Matt Rice looked at me like I had a third eyeball growing out of my forehead, but it was a legitimately honest question since I’d never heard of a fried onion burger.
“Whad’daya mean, what’s a fried onion burger? You’ve never had one?”
We were a couple of days into our hunt at Oklahoma’s legendary Chain Ranch in October 2015 with the new Thompson Center Strike muzzleloader when someone mentioned the burgers. After the best ribeye steak I’ve ever had at the Chain one evening, and then a super lunch of Mexican fare at El Charro in tiny nearby Canton, my waistline was starting to yelp.
But I don’t shy away from a tasty burger. This fried onion burger had piqued my curiosity. Rice, who is with Blue Heron Communications in Norman, Okla., and helps with PR for Thompson Center, explained that a fried onion burger is one in which the marriage between beef and onion is made on the flattop.
They begin cooking the patty, he said, and then separately start browning some chopped onions. A lot of them. We’re not talking about one or two little rings. I’m talking about a third to a half an onion per patty. Yep, that many. Because they’re good.
Then, after the patty’s browned a bit and the onions are starting to caramelize, move the onions to the meat. Let them rest on top, if you want, or you can smash ’em together for more cooking. Some folks add jalapenos. Cheese can be added.
Here’s a great, and probably more precise, description from a story on NewsOK.com about the El Reno Fried Onion Burger Festival.
Technique determines the classification. A wad of fresh ground beef is dropped onto a blazing hot griddle then covered with fresh onions. Then the onions are pressed, usually with a retrofitted, cast-iron paving tool, into the raw beef. When flipped, the unadorned side is dark and crusty. The tool is used again to flatten the uncooked side and integrate the onions into the newly forming crust. When done, the onions are charred, crisp and standing with toes over the edge of burnt from whence they carefully creep back from the dangerous acrid flavor of overcookedness. A few pickles, plenty of mustard and fried-onion burger nirvana is reached. Yes, you can do mayo, but somehow it’s just not the same.
I would absolutely love to visit this event. Oklahoma’s turkey season ends just before it so, well, y’know, it could be a combo trip. If you burger festival folks need a judge or fat guy with a willing palate, holla. The Chain Ranch ain’t far and they have turkeys and coyotes and such.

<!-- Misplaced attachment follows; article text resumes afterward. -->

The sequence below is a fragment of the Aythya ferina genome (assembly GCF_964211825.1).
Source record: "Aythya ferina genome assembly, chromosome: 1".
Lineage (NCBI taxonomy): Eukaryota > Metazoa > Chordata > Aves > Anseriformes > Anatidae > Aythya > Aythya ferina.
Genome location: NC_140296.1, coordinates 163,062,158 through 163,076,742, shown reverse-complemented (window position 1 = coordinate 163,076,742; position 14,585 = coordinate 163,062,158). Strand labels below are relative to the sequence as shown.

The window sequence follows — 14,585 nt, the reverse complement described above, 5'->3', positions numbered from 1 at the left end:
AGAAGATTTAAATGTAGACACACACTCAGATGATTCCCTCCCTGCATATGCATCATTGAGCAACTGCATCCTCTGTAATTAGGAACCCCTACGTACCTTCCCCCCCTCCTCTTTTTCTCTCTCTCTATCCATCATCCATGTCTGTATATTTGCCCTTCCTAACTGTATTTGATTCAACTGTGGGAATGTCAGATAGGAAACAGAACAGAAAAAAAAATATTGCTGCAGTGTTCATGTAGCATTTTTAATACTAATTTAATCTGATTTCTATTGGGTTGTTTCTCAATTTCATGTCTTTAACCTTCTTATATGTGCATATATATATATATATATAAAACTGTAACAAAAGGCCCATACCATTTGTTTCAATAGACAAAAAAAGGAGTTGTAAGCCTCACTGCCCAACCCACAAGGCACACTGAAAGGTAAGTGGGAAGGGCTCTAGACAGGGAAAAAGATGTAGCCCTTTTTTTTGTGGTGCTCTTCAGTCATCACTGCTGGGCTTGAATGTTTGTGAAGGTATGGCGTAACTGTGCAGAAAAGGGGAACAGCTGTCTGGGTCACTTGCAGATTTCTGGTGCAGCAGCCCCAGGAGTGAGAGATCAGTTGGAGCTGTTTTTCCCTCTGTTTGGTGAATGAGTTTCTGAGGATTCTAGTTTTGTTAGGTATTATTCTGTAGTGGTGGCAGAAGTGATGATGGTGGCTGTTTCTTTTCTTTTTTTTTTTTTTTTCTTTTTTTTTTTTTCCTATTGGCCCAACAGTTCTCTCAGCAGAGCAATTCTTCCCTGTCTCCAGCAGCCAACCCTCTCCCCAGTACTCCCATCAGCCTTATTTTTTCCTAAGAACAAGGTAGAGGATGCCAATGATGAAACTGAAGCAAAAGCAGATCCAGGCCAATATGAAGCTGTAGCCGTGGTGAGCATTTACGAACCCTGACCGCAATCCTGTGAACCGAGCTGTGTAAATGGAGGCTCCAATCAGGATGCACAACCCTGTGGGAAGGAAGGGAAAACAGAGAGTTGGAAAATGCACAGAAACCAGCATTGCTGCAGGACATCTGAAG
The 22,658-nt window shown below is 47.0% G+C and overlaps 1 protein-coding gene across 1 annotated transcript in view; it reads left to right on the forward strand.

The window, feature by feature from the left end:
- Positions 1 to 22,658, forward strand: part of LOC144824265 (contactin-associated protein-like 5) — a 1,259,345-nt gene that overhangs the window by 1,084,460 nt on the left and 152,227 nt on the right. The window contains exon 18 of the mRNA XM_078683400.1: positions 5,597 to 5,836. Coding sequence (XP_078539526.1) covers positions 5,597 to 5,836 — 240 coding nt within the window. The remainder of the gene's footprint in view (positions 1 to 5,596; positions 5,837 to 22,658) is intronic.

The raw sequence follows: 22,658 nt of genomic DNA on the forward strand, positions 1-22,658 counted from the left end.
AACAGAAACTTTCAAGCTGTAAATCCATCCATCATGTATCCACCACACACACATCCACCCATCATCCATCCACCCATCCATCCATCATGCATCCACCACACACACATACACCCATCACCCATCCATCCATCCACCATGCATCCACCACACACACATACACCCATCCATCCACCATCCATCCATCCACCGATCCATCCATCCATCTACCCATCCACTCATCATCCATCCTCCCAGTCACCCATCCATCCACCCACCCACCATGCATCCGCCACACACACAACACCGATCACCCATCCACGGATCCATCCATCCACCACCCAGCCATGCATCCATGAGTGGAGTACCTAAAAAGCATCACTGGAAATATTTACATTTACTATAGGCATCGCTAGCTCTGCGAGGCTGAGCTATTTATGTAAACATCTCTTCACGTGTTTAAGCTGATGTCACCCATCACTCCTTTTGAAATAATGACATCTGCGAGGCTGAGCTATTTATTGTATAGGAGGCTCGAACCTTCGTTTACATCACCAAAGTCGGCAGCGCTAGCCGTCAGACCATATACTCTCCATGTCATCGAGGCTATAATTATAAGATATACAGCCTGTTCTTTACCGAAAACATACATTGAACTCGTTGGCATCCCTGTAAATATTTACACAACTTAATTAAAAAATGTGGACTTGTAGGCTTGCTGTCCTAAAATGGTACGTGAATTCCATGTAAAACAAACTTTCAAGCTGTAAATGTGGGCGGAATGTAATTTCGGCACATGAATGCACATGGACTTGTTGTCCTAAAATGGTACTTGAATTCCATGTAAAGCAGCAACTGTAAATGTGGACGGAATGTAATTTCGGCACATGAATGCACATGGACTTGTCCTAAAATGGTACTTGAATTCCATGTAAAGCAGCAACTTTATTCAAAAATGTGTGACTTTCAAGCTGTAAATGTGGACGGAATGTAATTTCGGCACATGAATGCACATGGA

Here’s how the fried onion burgers are made at Baird’s. My video’s not great but it was shot on the fly, so excuse the impromptu work:
Apparently there’s even a long, hot debate about who has the best Fried Onion Burger in Oklahoma. Johnny’s, Sid’s and Robert’s — all of them in El Reno — get votes and love and raised eyebrows, depending on who you’re talking with. It reminds me of my hometown where the two joints that had similar burgers also had regulars who wouldn’t let the other’s food pass their lips.
Ah, such is life and the greatness of civil debate and food diversity.
If you enjoy onions, and want a fried onion burger, whip up a batch of burgers at home and enjoy. It’s not difficult. And if you don’t like or can’t eat onions, here’s a recipe for pan fried venison steaks.
Venison Pan Fried Steaks
This recipe comes from mywildkitchen.com and was posted on our DDH Forum.
1 – 2 pounds venison steaks, tenderized
½ onion, diced
2 – 4 Tbsp, divided
¼ c flour
½ tsp seasoning
¼ tsp garlic salt
¼ tsp pepper
Dice onion. Heat 1 – 2 Tbsp butter in a large cast iron skillet. Sauté onion until translucent and slightly browned.
Once sautéed, push onions to the edge of the skillet.
Meanwhile, tenderize meat. Sprinkle steaks with seasonings. Place ¼ c flour on a large plate. Dredge steaks in flour.
Add 1 – 2 Tbsp butter to the skillet. Lay the steaks in the skillet. Cook for 4 – 5 minutes or until blood begins to pool on the tops of the steaks. Flip the steaks. Cover the skillet with a lid, reduce heat, and cook for another 5 – 7 minutes. Remove skillet from heat and spoon sautéed onions over the tops of the steaks and serve.
From Deer & Deer Hunting Magazine, the 2016 Whitetails Wall Calendar features the work of deer researchers Wayne Laroche and Charlie Alsheimer, who reveal the 2016 whitetail rut prediction, based on years of lunar cycle research. Utilize this deer moon phase calendar to find out which days the deer will be seeking and chasing so you can time the rut for the best time to hunt.
“The DDH wall calendar is one of our most popular annual ShopDeerHunting items,” said Dan Schmidt, DDH Content Director and Editor-in-Chief. “The 2016 calendar, just like the ones before it, features some amazing whitetail deer photography that captures deer in all the seasons. It also provides deer activity charts so you can plan your hunt.”
With the 2016 DDH Whitetails Wall Calendar you’ll learn:
- When the seeking, chasing and tending phases of the rut will occur for North & South
- The predicted dates of Major & Minor deer activity in 2016
- Daily 2016 Moon-phase data